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thomas davison
Party Leader

Joined: 03 Jun 2005
Posts: 3858
Location: northumberland

PostPosted: Tue Apr 03, 2012 6:59 pm    Post subject: BIG BROTHER 1984 IS WORKING HERE AND YOU GO ALONG WITH IT Reply with quote

Promises betrayed, and this stealthy slide into Big Brother Britain
By James Slack
PUBLISHED: 22:37, 2 April 2012 | UPDATED: 07:36, 3 April 2012

Labour governments had a truly chilling disregard for this country’s ancient, hard-won freedoms.

The DNA of more than a million innocent people was stored on a vast official database. Town Halls were given James Bond-style powers to spy on people suspected of putting their rubbish bins out on the wrong day. Plans were drawn up to hold terror suspects without charge for 90 days.

Indeed, it was the desire to reduce the intrusive, liberty sapping powers amassed by the State which helped drive voters into the arms of the Lib Dems and the Conservatives — after both parties railed passionately in Opposition against the worst excesses of what must surely have been the most authoritarian Labour government in history.

High hopes: Both coalition parties were vocal in their opposition to Labour's assault in civil liberties
As a result, hopes were extremely high when, in 2010, the two parties were forced into government together, and included in their Coalition agreement a promise to ‘implement a full programme of measures to reverse the substantial erosion of civil liberties . . . and roll back state intrusion.’

To many, these words now ring unforgivably hollow.

True, the Coalition took swift action to scrap the planned ID cards database — posing for countless idiot-opportunities along the way.

They also curbed the use of the police’s draconian power to stop and search people without any reasonable grounds for suspicion.

But, in far too many other areas of grave importance, the injustice continues.

Our brutal, lop-sided extradition laws remain unreformed. Gary McKinnon, the computer hacker who Nick Clegg personally pledged to save, has not been freed from the mental torture of extradition proceedings brought by the U.S. The State’s power to march into people’s homes has not been properly checked.

Indeed, in some respects Coalition ministers are making matters worse.

The Mail has been campaigning against their Kafka-esque proposals for secret justice that would allow some civil cases and — terrifyingly — inquests into police shootings and military deaths to be held in secret.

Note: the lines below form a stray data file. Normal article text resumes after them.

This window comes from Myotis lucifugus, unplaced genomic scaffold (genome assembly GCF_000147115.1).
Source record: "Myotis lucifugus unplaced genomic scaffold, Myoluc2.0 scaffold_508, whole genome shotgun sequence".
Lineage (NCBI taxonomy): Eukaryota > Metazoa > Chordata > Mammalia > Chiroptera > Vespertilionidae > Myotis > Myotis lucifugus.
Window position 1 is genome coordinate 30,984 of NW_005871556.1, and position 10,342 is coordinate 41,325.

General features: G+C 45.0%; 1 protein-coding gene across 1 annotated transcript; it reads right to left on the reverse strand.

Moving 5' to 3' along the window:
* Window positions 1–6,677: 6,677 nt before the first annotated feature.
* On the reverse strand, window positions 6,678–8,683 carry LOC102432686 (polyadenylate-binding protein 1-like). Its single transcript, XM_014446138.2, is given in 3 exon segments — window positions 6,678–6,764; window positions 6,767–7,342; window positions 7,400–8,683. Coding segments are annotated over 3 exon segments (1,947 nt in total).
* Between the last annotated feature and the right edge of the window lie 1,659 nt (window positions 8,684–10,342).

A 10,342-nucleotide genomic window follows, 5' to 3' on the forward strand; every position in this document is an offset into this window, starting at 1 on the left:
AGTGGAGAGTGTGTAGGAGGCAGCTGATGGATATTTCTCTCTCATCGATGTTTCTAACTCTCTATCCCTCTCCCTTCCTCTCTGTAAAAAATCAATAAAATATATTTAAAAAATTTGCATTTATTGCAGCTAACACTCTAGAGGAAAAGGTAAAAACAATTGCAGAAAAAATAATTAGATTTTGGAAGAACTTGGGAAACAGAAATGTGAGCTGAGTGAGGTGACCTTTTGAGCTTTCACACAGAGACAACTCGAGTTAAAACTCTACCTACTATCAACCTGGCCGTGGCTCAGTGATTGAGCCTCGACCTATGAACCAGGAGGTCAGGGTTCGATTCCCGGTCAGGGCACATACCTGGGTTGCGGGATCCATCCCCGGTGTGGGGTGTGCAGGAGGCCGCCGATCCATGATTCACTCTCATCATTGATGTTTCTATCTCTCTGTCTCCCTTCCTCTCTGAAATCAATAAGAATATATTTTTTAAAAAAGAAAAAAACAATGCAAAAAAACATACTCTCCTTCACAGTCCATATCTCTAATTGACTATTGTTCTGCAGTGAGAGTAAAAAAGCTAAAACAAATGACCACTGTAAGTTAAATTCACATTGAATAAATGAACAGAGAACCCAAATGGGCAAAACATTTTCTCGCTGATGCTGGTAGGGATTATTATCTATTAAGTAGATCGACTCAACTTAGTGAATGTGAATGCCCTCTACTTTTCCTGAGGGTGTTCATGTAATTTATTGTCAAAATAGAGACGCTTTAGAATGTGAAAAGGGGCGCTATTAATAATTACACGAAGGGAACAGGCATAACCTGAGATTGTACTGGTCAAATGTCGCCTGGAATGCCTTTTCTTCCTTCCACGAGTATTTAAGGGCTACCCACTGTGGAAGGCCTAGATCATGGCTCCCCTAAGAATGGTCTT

Now ministers are disinterring plans, first put forward by Labour, to give public bodies sweeping new powers to snoop on the phone calls, emails, texts and website activity of everyone in the UK.

Under new plans, GCHQ (pictured) would be able to track the communications of everyone in the UK
Internet firms will be required to store the details of your every internet click of a mouse or visit to Facebook or eBay.

Police, the security services and GCHQ will then be able to trawl through details of who you were speaking to or dealing with, to check for any evidence of wrongdoing.

They will not be able to see the actual content but — if they are satisfied you may be acting suspiciously — can seek a warrant from ministers to do so.

The enormous scale of this spying operation is unprecedented in Britain and will involve the collection of millions of pieces of personal information. The internet visits alone will allow the authorities to build a picture of who they think you are, without you ever knowing.

Inevitably, this raises many, many disturbing questions – not just over the huge cost, estimated at £200 million a year, of asking internet companies to log this data.

What happens when information is wrongly logged — linking an innocent man to, say, a terrorist?
More...David Davis attacks plans to monitor online messages as 'an unnecessary extension of the ability of the state to snoop on ordinary people'
JACK DOYLE: The Big Brother state row is the latest example of the disastrous mishandling of issues by the Coalition

In documents seen by this newspaper, the Office of the Information Commissioner says: ‘Intelligence can be used to put people on no-fly lists, limit incomes or for asset grabs by Government agencies.’

It’s not an exaggeration to say lives could be wrecked.

There must also be serious concerns about what the internet companies, having been paid by the State to store this goldmine of information, will choose to do with it. Won’t they be tempted to exploit it themselves or, worse, sell the information to the highest bidder?

The Government will promise there will be safeguards, and stiff penalties for misuse — but if, inevitably, the law is broken, the consequences for an individual could be devastating.

Ministers say there are good reasons for the proposals, which extend the scope of the controversial Regulation of Investigatory Powers Act 2000 (which made provisions for covert surveillance and access to communications records by public bodies).